Safety of radiographic imaging during pregnancy

Am Fam Physician. 1999 Apr 1;59(7):1813-8, 1820.


Maternal illness during pregnancy is not uncommon and sometimes requires radiographic imaging for proper diagnosis and treatment. The patient and her physician may be concerned about potential harm to the fetus from radiation exposure. In reality, however, the risks to the developing fetus are quite small. The accepted cumulative dose of ionizing radiation during pregnancy is 5 rad, and no single diagnostic study exceeds this maximum. For example, the amount of exposure to the fetus from a two-view chest x-ray of the mother is only 0.00007 rad. The most sensitive time period for central nervous system teratogenesis is between 10 and 17 weeks of gestation. Nonurgent radiologic testing should be avoided during this time. Rare consequences of prenatal radiation exposure include a slight increase in the incidence of childhood leukemia and, possibly, a very small change in the frequency of genetic mutations. Such exposure is not an indication for pregnancy termination. Appropriate counseling of patients before radiologic studies are performed is critical.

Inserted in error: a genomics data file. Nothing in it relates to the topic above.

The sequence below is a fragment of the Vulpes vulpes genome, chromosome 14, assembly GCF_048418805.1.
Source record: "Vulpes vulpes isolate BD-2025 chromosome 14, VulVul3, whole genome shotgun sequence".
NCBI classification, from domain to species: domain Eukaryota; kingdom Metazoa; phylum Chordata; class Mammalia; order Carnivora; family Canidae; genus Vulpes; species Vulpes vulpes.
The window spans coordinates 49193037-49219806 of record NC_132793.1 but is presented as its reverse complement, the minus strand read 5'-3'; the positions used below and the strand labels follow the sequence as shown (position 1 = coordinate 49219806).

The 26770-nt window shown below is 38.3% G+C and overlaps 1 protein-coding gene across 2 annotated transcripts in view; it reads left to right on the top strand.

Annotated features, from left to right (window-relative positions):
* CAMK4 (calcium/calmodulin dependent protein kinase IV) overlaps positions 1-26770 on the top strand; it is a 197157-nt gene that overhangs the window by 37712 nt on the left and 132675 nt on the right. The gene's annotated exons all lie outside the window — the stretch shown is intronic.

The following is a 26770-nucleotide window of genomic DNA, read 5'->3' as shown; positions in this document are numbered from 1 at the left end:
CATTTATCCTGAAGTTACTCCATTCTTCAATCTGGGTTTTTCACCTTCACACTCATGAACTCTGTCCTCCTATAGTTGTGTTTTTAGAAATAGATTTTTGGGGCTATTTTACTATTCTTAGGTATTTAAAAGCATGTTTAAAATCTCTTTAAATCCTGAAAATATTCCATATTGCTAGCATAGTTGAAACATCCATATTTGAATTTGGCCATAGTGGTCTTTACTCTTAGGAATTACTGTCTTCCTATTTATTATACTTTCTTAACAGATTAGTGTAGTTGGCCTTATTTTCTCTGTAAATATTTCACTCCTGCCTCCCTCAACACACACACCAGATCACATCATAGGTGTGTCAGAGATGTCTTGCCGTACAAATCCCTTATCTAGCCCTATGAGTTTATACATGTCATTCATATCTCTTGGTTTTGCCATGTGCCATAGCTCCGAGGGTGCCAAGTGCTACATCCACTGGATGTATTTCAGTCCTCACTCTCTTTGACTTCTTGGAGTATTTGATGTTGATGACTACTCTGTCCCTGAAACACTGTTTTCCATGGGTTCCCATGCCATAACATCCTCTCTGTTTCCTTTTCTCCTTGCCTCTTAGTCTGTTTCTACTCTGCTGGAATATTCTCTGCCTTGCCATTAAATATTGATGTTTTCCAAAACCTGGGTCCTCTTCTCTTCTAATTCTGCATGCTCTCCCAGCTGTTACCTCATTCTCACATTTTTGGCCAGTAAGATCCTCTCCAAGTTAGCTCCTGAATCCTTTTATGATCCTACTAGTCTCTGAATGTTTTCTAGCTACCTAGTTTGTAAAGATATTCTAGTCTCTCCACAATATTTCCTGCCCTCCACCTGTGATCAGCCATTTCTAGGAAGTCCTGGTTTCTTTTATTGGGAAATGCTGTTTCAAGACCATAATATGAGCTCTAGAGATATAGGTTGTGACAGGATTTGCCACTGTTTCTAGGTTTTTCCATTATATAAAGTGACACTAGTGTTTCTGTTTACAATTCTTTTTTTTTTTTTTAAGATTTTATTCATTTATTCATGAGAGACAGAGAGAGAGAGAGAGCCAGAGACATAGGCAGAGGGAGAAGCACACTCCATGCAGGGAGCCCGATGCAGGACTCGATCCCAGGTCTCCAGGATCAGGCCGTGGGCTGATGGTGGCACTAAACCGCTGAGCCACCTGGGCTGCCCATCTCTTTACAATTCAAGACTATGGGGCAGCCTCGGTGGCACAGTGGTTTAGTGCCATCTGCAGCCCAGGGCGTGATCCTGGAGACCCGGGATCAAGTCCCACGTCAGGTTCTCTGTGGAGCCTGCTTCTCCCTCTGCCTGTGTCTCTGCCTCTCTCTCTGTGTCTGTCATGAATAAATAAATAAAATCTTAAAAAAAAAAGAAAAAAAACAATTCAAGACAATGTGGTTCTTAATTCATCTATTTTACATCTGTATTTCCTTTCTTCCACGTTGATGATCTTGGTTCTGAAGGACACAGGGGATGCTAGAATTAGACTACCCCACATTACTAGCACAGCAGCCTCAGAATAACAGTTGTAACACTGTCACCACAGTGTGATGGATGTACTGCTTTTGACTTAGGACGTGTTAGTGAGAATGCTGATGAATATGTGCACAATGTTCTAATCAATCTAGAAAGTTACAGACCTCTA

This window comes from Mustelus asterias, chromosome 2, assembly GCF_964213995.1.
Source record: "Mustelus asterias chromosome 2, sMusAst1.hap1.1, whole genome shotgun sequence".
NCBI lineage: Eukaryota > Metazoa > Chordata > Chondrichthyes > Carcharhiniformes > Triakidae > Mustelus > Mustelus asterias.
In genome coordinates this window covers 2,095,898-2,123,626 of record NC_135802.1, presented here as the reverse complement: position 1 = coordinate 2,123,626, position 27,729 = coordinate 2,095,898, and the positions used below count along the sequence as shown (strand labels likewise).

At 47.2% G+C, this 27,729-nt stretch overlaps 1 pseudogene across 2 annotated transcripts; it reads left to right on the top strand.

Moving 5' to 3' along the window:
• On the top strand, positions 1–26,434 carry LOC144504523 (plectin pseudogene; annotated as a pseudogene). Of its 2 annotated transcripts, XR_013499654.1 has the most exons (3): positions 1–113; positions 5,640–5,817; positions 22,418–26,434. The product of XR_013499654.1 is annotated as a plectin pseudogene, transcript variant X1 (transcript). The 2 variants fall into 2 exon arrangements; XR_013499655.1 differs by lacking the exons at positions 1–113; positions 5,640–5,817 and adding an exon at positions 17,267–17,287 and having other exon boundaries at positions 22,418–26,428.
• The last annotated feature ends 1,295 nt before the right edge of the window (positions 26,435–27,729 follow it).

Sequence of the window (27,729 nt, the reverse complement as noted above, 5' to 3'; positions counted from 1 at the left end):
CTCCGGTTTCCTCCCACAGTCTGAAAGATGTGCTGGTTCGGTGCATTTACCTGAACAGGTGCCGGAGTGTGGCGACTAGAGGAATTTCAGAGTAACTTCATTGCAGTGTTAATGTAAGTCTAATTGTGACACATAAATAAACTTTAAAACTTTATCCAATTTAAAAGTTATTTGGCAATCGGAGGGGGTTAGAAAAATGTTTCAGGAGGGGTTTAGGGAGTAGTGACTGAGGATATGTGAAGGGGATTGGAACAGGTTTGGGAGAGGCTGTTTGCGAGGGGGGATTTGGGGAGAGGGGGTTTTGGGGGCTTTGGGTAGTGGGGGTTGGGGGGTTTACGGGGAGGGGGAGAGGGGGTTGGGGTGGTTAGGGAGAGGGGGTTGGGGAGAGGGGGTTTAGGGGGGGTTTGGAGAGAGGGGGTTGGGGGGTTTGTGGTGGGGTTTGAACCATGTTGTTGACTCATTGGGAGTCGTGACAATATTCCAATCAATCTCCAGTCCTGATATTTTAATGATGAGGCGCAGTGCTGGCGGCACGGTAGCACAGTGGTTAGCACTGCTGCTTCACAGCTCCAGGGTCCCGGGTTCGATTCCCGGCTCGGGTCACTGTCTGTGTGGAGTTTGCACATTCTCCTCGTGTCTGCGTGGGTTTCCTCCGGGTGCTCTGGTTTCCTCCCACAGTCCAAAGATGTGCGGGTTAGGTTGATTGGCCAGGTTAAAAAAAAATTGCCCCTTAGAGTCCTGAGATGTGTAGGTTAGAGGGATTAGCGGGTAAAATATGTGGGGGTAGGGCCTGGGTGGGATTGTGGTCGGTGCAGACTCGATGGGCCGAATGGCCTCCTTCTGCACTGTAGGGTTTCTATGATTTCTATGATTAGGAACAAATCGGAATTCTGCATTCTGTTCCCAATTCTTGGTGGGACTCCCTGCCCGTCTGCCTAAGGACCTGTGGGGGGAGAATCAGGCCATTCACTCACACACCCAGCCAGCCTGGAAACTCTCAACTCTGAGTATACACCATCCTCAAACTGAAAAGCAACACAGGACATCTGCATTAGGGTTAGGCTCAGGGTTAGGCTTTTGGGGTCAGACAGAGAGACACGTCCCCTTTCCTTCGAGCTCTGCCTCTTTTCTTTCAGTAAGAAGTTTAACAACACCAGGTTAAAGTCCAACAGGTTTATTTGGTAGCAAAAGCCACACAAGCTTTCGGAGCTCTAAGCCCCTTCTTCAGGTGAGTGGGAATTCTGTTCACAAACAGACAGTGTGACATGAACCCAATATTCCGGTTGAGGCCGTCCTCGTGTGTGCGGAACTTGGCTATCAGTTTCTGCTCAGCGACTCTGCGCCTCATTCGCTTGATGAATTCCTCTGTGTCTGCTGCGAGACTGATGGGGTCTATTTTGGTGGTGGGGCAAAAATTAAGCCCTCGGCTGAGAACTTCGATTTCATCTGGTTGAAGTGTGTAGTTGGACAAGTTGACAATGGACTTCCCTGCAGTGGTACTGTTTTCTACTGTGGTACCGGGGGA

Publication types

  • Review

MeSH terms

  • Female
  • Fetal Diseases / embryology
  • Fetal Diseases / etiology*
  • Fetal Diseases / genetics
  • Fetal Diseases / prevention & control
  • Humans
  • Intellectual Disability / etiology
  • Microcephaly / etiology
  • Patient Education as Topic
  • Pregnancy
  • Pregnancy Complications / diagnostic imaging*
  • Pregnancy Outcome*
  • Radiation Injuries / embryology
  • Radiation Injuries / etiology*
  • Radiation Injuries / genetics
  • Radiation Injuries / prevention & control
  • Radiography / adverse effects
  • Teaching Materials